LINEAGE. Constituted 6gth Trood disc, border equally divided red and Carrier Squadron on 22 Jan 1943. Act& white, a caricatured turtle in flight, with vated on g Feb 1943. Inactivated on 15 yellow head, neck, and feet, shell Jan 1946. Activated in the reserve, 3 formed by green steel helmet, winged Aug 1947. #Redesignated 6gth Troop white, carrying a large red box in the Carrier Squadron (Medium) on 27 Jun front feet, and supporting a small, black, 1949. Ordered to active service, 15 Oct caricatured paratrooper in the hind feet, 1950. Inactivated on 14 Ju1 1952. Adi- while wearing a black radio head set vated in the reserve, 25 Mar 1956. with phone plug dangling. (Approved Group, g Feb 1943-15 Jan 1946. 433d Troop Camer Group, 3 Aug 1947-14 Jul ig9.433d Troop Carrier Group, 25 Mar 1956; 433d Troop Camer Wing, 14 Apr 1959; g23d Troop Carrier Group, 17 Jan 1g63-. STATIONS. Florence AAFld, SC, g Feb 1943; Sedalia AAFld. Mo, ig Mar 1943; Laurinburg-Maxton AAB, NC, c. 5 Jun 1943; Baer Field, Ind, 1-12 Aug 1943; Port Moresby, New Guinea, 1 Sep 1943; Nadzab, New Guinea, 10 Jan 1944; Biak, c. 5 Jan 1945; Tanauan, Leyte, 26 Jan 1945; Clark Field, Luzon, 1 Jun 1945; Iwo Jima, c. 25 Aug 1945; Ie Shi- LINEAGE. Constituted 70th Bombardma, 12 Sep 1945; Tachikawa, Japan, 30 ment Squadron (Medium) on 20 Nov Sep 1945-15 Jan 1946. Cleveland Mun 1940. Activated on 15 Jan 1941. Inacti Aprt, Ohio, 3 Aug 1947; Greenville AFB SC, 18 Oct ig~0--20 Jul 1951; Rhein/ and terminating in front of a similar Main AB, Germany, 6 Aug 1951-14 Jul cloud formation in dexter base. (Ap- 199. Tinker AFB, Oklahoma, 25 Mar proved 25 Jun 1942. ) 1956; Dallas NAS, Tex, 16 Nov 1957; Carswell AFB, Tex, 3 Mar 1963-. AIRCRAFT. C-47, 1943-1945; B-17, 1944; C-46,iw. C-119, ig5o-igp. OPERATIONS. Aerial transportation during World War 11; airborne assault at Aparri, Luzon, 23 Jun 195. SERVICE STREAMERS. None. CAMPAIGNS. Air Offensive, Japan; New Guinea; Northern Solomons; Bismarck Archipelago; Leyte; Luzon; Southern Philippines; Ryukyus. DECORATIONS. Philippine Presidential Unit Citation. EMBLEM. On a light turquoise blue LINEAGE. Constituted 6gth Trood disc, border equally divided red and Carrier Squadron on 22 Jan 1943. Act & white, a caricatured turtle in flight, with vated on g Feb 1943. Inactivated on 15 yellow head, neck, and feet, shell Jan 1946. Activated in the reserve, 3 formed by green steel helmet, winged Aug 1947. #Redesignated 6gth Troop white, carrying a large red box in the Carrier Squadron (Medium) on 27 Jun front feet, and supporting a small, black, 1949. Ordered to active service, 15 Oct caricatured paratrooper in the hind feet, 1950. Inactivated on 14 Ju1 1952. Adi- while wearing a black radio head set vated in the reserve, 25 Mar 1956. with phone plug dangling. (Approved Group, g Feb 1943-15 Jan 1946. 433d Troop Camer Group, 3 Aug 1947-14 Jul ig9.433d Troop Carrier Group, 25 Mar 1956; 433d Troop Camer Wing, 14 Apr 1959; g23d Troop Carrier Group, 17 Jan 1g63-. STATIONS. Florence AAFld, SC, g Feb 1943; Sedalia AAFld. Mo, ig Mar 1943; Laurinburg-Maxton AAB, NC, c. 5 Jun 1943; Baer Field, Ind, 1-12 Aug 1943; Port Moresby, New Guinea, 1 Sep 1943; Nadzab, New Guinea, 10 Jan 1944; Biak, c. 5 Jan 1945; Tanauan, Leyte, 26 Jan 1945; Clark Field, Luzon, 1 Jun 1945; Iwo Jima, c. 25 Aug 1945; Ie Shi- LINEAGE. Constituted 70th Bombardma, 12 Sep 1945; Tachikawa, Japan, 30 ment Squadron (Medium) on 20 Nov Sep 1945-15 Jan 1946. Cleveland Mun 1940. Activated on 15 Jan 1941. InactiAprt, Ohio, 3 Aug 1947; Greenville AFB, vated on 10 May 1946. Redesignated 69th TROOP CARRIER ASSIGNMENTS. 433d Troop Carrier 20 Sep 194.)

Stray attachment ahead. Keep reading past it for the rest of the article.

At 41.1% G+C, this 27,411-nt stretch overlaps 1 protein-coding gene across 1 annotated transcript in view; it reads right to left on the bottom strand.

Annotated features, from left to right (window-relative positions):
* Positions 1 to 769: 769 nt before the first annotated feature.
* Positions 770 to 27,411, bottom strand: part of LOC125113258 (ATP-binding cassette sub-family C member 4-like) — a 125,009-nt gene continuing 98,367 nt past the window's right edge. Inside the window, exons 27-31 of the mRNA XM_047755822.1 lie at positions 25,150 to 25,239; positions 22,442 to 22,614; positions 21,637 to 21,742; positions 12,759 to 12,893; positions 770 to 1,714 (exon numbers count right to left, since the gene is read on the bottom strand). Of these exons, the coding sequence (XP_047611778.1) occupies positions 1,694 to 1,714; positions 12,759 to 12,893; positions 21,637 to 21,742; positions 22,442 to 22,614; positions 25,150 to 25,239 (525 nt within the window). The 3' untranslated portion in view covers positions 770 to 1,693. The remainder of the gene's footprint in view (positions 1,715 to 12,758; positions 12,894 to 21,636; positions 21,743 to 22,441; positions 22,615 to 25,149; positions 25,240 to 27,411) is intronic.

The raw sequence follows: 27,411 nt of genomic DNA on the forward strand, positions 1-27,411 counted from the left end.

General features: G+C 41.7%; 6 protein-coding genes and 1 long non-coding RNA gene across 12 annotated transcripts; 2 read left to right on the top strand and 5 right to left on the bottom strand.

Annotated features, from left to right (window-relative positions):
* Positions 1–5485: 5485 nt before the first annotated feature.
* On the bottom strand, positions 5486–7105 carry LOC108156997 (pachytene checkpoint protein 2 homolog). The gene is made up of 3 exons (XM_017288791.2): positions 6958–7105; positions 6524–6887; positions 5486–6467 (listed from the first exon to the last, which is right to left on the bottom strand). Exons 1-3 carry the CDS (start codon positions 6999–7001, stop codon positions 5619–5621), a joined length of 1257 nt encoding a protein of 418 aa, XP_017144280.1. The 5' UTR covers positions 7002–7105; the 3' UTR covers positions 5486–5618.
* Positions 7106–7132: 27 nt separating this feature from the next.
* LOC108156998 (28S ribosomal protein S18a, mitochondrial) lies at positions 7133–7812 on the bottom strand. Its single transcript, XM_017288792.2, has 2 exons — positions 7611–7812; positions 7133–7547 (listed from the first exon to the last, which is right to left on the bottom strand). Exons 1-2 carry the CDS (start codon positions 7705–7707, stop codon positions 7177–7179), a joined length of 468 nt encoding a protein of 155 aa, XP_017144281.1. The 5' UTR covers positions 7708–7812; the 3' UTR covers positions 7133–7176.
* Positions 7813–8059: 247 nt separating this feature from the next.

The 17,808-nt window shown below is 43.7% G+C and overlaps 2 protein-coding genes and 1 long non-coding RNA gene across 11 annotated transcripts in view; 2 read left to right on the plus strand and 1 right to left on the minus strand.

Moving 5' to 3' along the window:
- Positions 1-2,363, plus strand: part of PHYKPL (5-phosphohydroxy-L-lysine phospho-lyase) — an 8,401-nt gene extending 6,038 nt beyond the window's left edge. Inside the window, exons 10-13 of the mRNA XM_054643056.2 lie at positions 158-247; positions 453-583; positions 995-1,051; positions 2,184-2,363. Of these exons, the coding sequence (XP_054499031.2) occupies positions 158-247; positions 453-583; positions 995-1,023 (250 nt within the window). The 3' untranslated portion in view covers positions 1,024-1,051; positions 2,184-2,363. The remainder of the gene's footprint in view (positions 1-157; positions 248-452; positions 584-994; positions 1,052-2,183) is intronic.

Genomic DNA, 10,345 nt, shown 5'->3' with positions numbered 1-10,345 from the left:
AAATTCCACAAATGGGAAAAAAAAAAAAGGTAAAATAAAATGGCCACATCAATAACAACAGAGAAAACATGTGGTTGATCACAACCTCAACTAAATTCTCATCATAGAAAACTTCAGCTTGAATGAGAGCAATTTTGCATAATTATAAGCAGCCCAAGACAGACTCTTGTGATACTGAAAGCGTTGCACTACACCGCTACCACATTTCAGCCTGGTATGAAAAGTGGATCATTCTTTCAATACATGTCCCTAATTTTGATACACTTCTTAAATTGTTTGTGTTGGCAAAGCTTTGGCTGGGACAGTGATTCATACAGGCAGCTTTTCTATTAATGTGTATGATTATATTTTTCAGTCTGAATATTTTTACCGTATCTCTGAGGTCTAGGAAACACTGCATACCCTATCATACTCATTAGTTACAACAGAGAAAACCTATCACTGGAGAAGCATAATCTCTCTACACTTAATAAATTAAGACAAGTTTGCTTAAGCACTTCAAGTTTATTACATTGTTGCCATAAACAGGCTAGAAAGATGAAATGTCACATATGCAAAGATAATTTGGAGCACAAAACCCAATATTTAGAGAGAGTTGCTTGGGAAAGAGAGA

70th TROOP CARRIER LINEAGE. Constituted 70th Troop Carrier Squadron on 22 Jan 1943. Activated on g Feb 1943. Inactivated on 15 Jan 1946. Activated in the reserve on 3 Aug 1947. Redesignated 70th Troop Carrier Squadron (Medium) on 27 Jun 1949. Inactivated on 3 Oct 1950. ASSIGNMENTS. 433d Troop Carrier Group, g Feb 1943-15 Jan 1946. 433d Troop Carrier Group, 3 Aug 1947-3 Oct 1950. STATIONS. Florence AAFld, SC, g Feb 1943; Sedalia AAFld, Mo, ig Mar 1943; Laurinburg-Maxton AAB, NC, g Jun 194.3; Baer Field, Ind, 1-13 Aug 1943; Townsville, Australia, 7 Sep 1943; Port Moresby, New Guinea, 21 Sep 1943; Nadzab, New Guinea, 10 Oct 1943; Hollandia, New Guinea, 3 Jul 1944; Biak, Oct 1944; Dulag, Leyte, 28 Feb 1945; Tanauan, Leyte, 12 Apr 1945; Clark Field, Luzon, 28 Jun 1945; Iwo Jima, 26 Aug 1945; Ie Shima, 15 Sep 194.5; Tachikawa, Japan, 30 Sep 1945-15 Jan 1946. Greater Pittsburgh Aprt, Pa, 3 Aug 1947; Cleveland Mun Aprt, Ohio, 27 Jun 1949-3 Oct 1950. AIRCRAFT. c-47, 1943-1945; C-46, 1944-1945. OPERATIONS. Aerial transportation during World War 11; airborne assault at Aparri, Luzon, 23 Jun 1945. SERVICE STREAMERS. None. CAMPAIGNS. Air Offensive, Japan; New Guinea; Bismarck Archipelago; Western Pacific; Leyte; Luzon; Southern Philippines; Ryukyus. DECORATIONS. Philippine Presidential Unit Citation. EMBLEM. Over and through a yellow disc, a caricatured winged aviator in brown flight suit, with white wings, leaping over a small green island in base studded with palm trees, and carrying three caricatured paratroopers in camouflaged jungle costumes, and holding a large packing box, proper, under the left arm, emitting speed lines to rear and drops of perspiration from the head, all white. (Approved 7 Sep 1944. 
Grand Central and the First DC-3
Sometimes, even staged publicity photos capture really remarkable moments in time. Such is the case with today's photo, an 8x10 glossy press print officially issued by American Airlines in 1937. Shown is American Airlines' Flagship Texas, which many consider to be the very first Douglas DC-3. If this photo looks familiar to Glendale enthusiasts, it is because it is a very similar view to the photo used on the cover of John Underwood's seminal book Grand Central Air Terminal.
The first DST, NX14988 (Douglas c/n 1494), took to the air on her maiden flight on December 17, 1935, a mere 32 years to the day after the Wright Brothers' first flight, and only seven months after Raymond's original report had been written! The crew consisted of Carl Cover, Fred Collbohm and Ed Stinemann. 
Douglas DST NX14988 on its first flight, 17 December 1935. (Douglas Aircraft Company) It crashed and was destroyed on 15 October 1942 during bad weather near Knob Noster, MO.)

After initially serving as a flight test aircraft, the plane was finally delivered to America with an NC registration and became their nose number A-115 and was named Flagship Texas. The Texas was formally accepted by American on April 29, 1936 and "Flagship Service" with the new planes was kicked off on June 26, 1936, with inaugurations featuring the Flagship New York at Newark NJ and Flagship Illinois at Chicago. By the end of 1936, Donald Douglas' gamble had paid off, and American had possession of their twenty aircraft, and ten more had been delivered to other carriers.

It was later sold to TWA to be used in flying Army cargo contracts, and then later sold to the War Department and the Army Air Corps (as serial 42-43619) and assigned to the 24th Troop Carrier Squadron.

American Airlines’ Douglas DST, NX14988, the first DC-3. (San Diego Air and Space Museum Archives)
The Texas, in 1940 it was converted to standard 32-passenger DC-3 configuration. It was later sold to TWA to be used in flying Army cargo contracts, and then later sold to the War Department and the Army Air Corps (as serial 42-43619) and assigned to the 24th Troop Carrier Squadron. Unfortunately,  it crashed and was destroyed on 15 October 1942 during bad weather near Knob Noster, MO.

American Airlines’ Douglas DST NC14988 at Glendale, California, 1 May 1936. (dmairfield.org)

 NC14988, Left

 NC14988
 NC14988